After a day’s hiatus to mark Queen Elizabeth II’s state funeral, London Fashion Week concluded on 20 September with shows from stalwart Emilia Wickstead and hotly tipped newcomer Chet Lo. The anticipated event of the day, however, was a finale from Richard Quinn.
The Peckham-based designer had a special connection to Her Majesty, as his LFW show was the only one she attended in her 70-year reign. In 2018, she presented Quinn with the inaugural QEII Award for British Design. A thoughtful tribute at his Spring Summer 2023 show was to be expected.
A drinks reception at the Royal Horticultural Hall served as a suitably theatrical setting. Attendees were welcomed via a room draped in monochrome fabric – cascading from ceiling to floor – bearing Quinn’s signature floral print. Entering the main hall, famous guests including Jourdan Dunn, Sharon Horgan and fellow designer Henry Holland were confronted with a huge installation: TV screens surrounded by trailing wires and flashing surveillance cameras nodding to Quinn’s “exquisite futurism” theme.
But first, a look to the past. An emotive soundtrack, courtesy of The Mortal Coil’s version of Tim Buckley’s “Song To The Siren” broke out as archive footage of the Queen’s coronation played on screens. Then, a sombre procession of models wearing all-black outfits – topped with veils or crystal embellished crowns – made their way around the room. A tribute from Quinn to the late Queen, “who touched him among so many others with her grace and kindness”. These were exquisite ensembles crafted from intricate beaded lace and jacquard velvet, occasionally adorned with oversized rose corsages. Some silhouettes were reminiscent of looks from Her Majesty’s reign, such as the incorporation of circle skirts, or a dress coat belted at the waist.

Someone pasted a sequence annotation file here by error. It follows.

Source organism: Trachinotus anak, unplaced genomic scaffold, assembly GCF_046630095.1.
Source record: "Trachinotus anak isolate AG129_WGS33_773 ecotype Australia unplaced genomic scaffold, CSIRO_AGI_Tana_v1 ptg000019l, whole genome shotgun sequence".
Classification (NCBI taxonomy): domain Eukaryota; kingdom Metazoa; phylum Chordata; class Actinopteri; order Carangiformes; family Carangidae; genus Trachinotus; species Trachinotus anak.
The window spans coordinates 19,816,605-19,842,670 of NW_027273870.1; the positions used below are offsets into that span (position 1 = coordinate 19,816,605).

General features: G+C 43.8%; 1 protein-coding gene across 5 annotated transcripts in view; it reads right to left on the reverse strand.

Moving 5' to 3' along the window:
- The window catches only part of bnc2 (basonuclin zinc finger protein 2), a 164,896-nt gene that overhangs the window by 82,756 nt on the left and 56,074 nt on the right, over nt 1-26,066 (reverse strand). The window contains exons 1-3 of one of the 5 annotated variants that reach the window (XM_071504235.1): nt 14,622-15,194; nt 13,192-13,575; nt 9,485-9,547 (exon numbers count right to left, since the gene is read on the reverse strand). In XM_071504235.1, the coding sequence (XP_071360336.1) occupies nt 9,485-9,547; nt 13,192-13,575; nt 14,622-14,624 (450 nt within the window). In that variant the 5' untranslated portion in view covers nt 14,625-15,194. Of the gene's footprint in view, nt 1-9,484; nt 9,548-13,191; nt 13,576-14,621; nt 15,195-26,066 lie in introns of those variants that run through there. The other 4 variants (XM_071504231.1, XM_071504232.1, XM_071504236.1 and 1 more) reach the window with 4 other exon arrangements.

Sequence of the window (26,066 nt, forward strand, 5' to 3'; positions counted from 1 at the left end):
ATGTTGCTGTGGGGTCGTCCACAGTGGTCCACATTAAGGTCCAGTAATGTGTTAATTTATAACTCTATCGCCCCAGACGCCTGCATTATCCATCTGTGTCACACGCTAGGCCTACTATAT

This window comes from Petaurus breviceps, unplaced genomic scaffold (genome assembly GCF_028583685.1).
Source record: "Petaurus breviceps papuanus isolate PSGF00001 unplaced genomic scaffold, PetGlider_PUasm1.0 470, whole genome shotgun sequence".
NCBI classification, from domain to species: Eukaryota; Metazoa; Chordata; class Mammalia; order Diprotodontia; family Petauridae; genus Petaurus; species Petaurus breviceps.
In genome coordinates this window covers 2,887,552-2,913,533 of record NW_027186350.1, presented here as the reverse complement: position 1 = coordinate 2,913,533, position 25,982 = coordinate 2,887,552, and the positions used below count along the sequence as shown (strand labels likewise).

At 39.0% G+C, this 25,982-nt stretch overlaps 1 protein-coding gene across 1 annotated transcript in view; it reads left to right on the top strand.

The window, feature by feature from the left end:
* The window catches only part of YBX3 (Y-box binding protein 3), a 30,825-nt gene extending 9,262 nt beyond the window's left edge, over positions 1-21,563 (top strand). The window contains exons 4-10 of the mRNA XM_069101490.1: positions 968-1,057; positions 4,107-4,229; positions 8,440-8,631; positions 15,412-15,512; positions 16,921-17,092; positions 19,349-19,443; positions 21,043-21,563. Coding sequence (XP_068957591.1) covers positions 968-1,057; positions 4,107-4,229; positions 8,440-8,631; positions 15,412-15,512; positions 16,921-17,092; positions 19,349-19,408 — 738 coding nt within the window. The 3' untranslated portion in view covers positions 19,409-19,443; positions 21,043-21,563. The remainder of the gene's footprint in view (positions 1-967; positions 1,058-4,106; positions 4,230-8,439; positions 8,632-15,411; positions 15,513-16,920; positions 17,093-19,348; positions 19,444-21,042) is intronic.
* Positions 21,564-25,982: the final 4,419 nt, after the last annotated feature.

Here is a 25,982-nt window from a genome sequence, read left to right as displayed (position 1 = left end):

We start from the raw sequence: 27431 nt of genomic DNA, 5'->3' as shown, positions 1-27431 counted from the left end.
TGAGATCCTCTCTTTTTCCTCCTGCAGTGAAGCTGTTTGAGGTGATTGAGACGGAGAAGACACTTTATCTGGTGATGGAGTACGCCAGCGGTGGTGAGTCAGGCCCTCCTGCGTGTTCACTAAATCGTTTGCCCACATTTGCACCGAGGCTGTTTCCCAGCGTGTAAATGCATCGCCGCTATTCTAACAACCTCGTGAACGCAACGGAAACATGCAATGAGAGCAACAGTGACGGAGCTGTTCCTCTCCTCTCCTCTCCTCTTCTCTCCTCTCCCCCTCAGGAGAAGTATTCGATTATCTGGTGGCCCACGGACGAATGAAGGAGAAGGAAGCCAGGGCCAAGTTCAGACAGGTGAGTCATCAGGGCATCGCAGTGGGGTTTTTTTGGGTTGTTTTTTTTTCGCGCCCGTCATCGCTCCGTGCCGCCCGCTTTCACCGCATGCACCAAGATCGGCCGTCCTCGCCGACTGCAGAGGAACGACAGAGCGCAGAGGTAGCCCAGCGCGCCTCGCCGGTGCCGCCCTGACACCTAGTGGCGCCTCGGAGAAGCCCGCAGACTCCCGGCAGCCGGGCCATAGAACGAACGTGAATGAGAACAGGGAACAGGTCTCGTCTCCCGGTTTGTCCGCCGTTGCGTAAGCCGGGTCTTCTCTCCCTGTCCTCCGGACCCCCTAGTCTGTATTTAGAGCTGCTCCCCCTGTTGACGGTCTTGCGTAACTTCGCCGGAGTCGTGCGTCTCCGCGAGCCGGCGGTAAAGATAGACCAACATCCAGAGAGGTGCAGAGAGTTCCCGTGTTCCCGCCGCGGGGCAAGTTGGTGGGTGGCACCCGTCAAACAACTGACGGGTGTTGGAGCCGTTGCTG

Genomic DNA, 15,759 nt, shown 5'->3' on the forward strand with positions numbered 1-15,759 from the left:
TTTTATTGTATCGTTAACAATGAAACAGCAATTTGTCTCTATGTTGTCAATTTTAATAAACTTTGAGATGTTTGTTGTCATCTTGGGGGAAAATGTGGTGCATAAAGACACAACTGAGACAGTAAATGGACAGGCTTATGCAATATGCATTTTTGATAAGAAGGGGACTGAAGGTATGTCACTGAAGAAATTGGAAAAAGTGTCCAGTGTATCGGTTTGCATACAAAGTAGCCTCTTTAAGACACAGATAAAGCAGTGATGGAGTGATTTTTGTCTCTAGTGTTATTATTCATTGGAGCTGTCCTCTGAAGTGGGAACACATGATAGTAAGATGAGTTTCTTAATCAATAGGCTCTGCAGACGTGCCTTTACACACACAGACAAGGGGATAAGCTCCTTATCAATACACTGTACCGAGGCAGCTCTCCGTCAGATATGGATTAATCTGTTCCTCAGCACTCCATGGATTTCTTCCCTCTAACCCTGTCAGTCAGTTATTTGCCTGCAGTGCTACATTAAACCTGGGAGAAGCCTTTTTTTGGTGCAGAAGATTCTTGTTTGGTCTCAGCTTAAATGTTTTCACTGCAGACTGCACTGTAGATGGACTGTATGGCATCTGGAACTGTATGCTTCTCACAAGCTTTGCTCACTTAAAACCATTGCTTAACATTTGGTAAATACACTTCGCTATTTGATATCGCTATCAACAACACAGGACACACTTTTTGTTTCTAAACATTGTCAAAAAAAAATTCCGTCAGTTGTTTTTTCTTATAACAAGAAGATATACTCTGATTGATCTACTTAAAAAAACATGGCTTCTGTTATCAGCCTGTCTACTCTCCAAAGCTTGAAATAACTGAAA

As the subdued music gave way to a heavier beat, the futuristic looks we’d been promised arrived in a lucid palette of violet, scarlet, mustard and emerald. Hard-shell bodysuits, which formed a heart shape around model’s necks, showed off the couture craftsmanship Quinn is renowned for – some worn with latex leggings, others part of wide-leg jumpsuits or midi dresses.
As well as volume, Quinn played with texture: ornate crystal flowers, ostrich plumes and giant embroidered roses all sparkled under the light of the Big Brother-style centrepiece. More fluid looks followed the armour: an oversized rose corsage cape, graphic floral print opera capes and more jumpsuits, one of which was worn by Drag Race UK standout fashion queen, Tayce.
As is custom, the show’s final look was a bridal one. This season, it was a modest lace confection with a head covering and a veil on top. For added drama, it was preceded by a pair of bridesmaids in bejewelled rose capes. As the looks made their second turn around the room, the models were showered in black confetti and guests broke into rapturous applause. It was a triumphant end to London’s shows for another season, and a fitting tribute to Queen Elizabeth II, from a designer she clearly admired.
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